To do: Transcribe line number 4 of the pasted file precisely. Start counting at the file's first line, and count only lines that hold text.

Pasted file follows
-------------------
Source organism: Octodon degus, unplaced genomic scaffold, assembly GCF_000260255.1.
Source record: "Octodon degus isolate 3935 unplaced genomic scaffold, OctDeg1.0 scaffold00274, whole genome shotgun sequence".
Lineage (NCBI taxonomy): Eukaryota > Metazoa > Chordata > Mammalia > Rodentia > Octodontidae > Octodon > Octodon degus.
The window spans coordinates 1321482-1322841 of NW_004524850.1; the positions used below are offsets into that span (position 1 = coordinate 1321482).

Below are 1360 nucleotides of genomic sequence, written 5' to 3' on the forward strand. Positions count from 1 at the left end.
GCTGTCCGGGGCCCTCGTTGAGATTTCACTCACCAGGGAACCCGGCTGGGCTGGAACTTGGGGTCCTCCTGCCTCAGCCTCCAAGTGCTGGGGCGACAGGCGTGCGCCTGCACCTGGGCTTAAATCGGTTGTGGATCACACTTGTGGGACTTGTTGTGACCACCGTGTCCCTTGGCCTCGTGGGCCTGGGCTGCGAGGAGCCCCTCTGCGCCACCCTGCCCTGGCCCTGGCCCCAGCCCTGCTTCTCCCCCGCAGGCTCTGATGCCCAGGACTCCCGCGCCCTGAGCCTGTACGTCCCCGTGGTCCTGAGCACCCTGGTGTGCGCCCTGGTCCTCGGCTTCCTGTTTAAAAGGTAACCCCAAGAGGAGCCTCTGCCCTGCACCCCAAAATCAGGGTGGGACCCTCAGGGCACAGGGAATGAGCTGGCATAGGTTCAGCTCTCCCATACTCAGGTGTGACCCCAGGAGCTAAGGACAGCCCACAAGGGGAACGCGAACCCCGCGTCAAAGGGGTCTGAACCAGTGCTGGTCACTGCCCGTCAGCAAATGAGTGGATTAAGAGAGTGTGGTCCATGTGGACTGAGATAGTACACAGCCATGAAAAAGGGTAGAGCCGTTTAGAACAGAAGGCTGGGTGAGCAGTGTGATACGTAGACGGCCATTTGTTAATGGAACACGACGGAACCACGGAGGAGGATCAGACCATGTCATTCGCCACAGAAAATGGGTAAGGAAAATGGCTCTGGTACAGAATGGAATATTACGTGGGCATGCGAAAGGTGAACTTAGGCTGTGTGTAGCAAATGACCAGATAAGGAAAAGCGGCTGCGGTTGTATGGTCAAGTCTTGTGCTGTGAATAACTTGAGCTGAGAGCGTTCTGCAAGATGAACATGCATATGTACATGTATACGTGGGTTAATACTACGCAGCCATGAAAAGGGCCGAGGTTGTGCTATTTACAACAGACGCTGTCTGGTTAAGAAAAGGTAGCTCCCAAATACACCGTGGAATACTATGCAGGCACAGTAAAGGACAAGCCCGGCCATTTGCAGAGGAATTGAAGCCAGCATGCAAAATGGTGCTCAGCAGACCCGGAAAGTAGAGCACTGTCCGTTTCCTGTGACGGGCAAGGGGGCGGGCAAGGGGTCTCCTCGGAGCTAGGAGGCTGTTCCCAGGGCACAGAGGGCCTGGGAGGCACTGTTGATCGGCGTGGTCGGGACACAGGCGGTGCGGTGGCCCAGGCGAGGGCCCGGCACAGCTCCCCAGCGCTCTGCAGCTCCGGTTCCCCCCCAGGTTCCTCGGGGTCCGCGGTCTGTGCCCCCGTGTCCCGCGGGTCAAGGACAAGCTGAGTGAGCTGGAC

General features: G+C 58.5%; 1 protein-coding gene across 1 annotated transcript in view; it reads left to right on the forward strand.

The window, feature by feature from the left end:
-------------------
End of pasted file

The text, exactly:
The window spans coordinates 1321482-1322841 of NW_004524850.1; the positions used below are offsets into that span (position 1 = coordinate 1321482).